I’ve also given some consideration to the findings of studies such as this one from the US EPA: Development of a Climate Resilience Screening Index (CRSI): An Assessment of Resilience to Acute Meteorological Events and Selected Natural Hazards . This is a resilience study that assesses each county in the US in terms of their vulnerability to extreme weather, both now and potentially in the future driven by climate change as well as a whole host of other factors including social cohesion, employment, governance, etc. Many counties in Vermont score very high in this study as do others in New England, especially Maine. I think the points they make here are valid ones and well worth considering when searching for a place to live and perhaps where to avoid.
My Selection Criteria
So given this, I thought I’d share my thinking in terms of what I’ve been looking for in a home/land as I suspect I’ve got lots of company facing this same situation. I decided that I needed to find a place that would function in our present “normal” times yet would be able to provide for us if things got bad. I recognize that whatever I settle on won’t likely be a “defensible” property if the hordes came in search of provisions. It won’t be high up on a mountain or 300 miles from the closest highway. I’m taking a gamble that things won’t get that bad and also needing to accept that if they do, my home and safety may well be compromised. Still, given my finances and current situation/needs, this is a gamble I feel I need to make and just be okay with.
That said, with these compromises in mind, what have I been looking for during my house-hunt? I’ve been looking for an affordable (for me) home that has at least a ½ acre of land, preferably more. This land needs to be sunny and have sufficient land to garden and grow some fruit trees plus blueberries, raspberries etc. If it has already got bearing fruit trees/bushes that’s a plus. The land has to be mostly usable; steep wooded terrain with rocky outcrops won’t grow much in the way of food. Solar exposure is very important; a property with good southern exposure is a real plus. It’s hard to grow food on a dark northern exposure piece of land, especially given our already short growing season.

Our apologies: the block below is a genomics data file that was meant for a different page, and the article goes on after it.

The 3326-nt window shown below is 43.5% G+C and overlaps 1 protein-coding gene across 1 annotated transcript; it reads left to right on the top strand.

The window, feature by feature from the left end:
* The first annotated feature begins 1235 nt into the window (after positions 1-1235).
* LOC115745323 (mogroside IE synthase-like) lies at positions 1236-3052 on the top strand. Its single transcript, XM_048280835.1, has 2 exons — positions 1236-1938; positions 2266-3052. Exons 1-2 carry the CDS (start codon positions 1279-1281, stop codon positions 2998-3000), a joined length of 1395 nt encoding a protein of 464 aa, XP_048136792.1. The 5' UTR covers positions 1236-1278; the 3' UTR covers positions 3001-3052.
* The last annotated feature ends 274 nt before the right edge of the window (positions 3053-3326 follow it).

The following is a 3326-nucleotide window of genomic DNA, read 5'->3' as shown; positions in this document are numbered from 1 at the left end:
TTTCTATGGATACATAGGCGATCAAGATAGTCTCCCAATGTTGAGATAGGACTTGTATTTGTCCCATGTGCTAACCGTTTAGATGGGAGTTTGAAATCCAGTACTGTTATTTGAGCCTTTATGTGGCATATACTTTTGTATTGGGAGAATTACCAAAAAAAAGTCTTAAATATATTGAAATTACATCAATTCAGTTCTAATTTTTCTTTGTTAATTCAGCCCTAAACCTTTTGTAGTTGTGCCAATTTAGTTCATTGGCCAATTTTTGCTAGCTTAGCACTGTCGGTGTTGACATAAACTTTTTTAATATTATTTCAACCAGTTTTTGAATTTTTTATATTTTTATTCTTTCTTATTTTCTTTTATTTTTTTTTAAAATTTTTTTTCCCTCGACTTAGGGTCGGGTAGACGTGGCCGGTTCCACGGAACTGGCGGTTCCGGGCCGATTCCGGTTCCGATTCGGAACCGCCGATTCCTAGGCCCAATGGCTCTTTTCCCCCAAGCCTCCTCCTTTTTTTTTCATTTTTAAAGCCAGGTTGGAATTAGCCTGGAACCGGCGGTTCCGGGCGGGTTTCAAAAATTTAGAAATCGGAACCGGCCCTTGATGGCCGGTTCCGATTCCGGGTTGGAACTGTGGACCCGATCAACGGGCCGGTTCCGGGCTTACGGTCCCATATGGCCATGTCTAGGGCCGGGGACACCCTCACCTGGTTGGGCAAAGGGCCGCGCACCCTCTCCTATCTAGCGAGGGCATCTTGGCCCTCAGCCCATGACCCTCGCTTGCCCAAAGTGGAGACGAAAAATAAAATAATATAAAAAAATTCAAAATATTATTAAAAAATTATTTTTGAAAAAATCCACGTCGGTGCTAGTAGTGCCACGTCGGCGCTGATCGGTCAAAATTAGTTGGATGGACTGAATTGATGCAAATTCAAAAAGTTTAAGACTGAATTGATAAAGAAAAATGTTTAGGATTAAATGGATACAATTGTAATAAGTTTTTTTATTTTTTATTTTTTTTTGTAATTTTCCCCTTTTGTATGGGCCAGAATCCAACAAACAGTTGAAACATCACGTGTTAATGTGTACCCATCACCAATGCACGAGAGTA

I want to be on a side road that isn’t heavily traveled (not a main road). I don’t want to be super close to the interstate or an exit. I’d rather not be on top of the neighbors; a place where I can’t see the neighbors would be most desirable. I’m friendly and into community but even in regular times I’d just as soon as not listen to them mowing their lawns, weed whacking etc. let alone if times got tough. That said, most of our side roads here tend to be dirt (unpaved). I don’t have 4WD and am not looking for a long private or Class 4 road I’d have to maintain and plow. I want to live on a road that the town takes care of. Winters are tough here and “mud season” is a real problem on dirt roads. So if the property is on a dirt road it can’t be too long a stretch of it. I’m still mindful of the need to be able to get out to a job on a regular basis.
I’m also not looking for a home in any of our “cities”. I want a more rural location and not an urban one nor a house in the downtown of even a smaller town. I’m also leery of proximity to certain cities here that have a bad (and well deserved) reputation with lots of drug use and associated crime problems.
I want to live in a place with homes that are cared for and not lots of dilapidated trailers and old falling down homes with their yards filled with all of their cast-off broken appliances, cars and trash. Here in Vermont one is likely to find a mix in most areas, with expensive homes located not far from trailers, et cetera. But I don’t want to live in a community that’s clearly already struggling or has just given up. I consider some of the people who would live there to be a risk even in “normal” times and a clear danger if there was a cut-off of government benefits, their drug supply etc. With that said, I also want to avoid subdivisions, HOAs etc. I don’t want to have a problem with owning chickens or other livestock, minimizing my lawn area in favor of gardens, et cetera, so no place that would tell me I can’t hang my clothes out to dry on the line or what color I can paint my house or front door!
(To be concluded tomorrow, in Part 2.)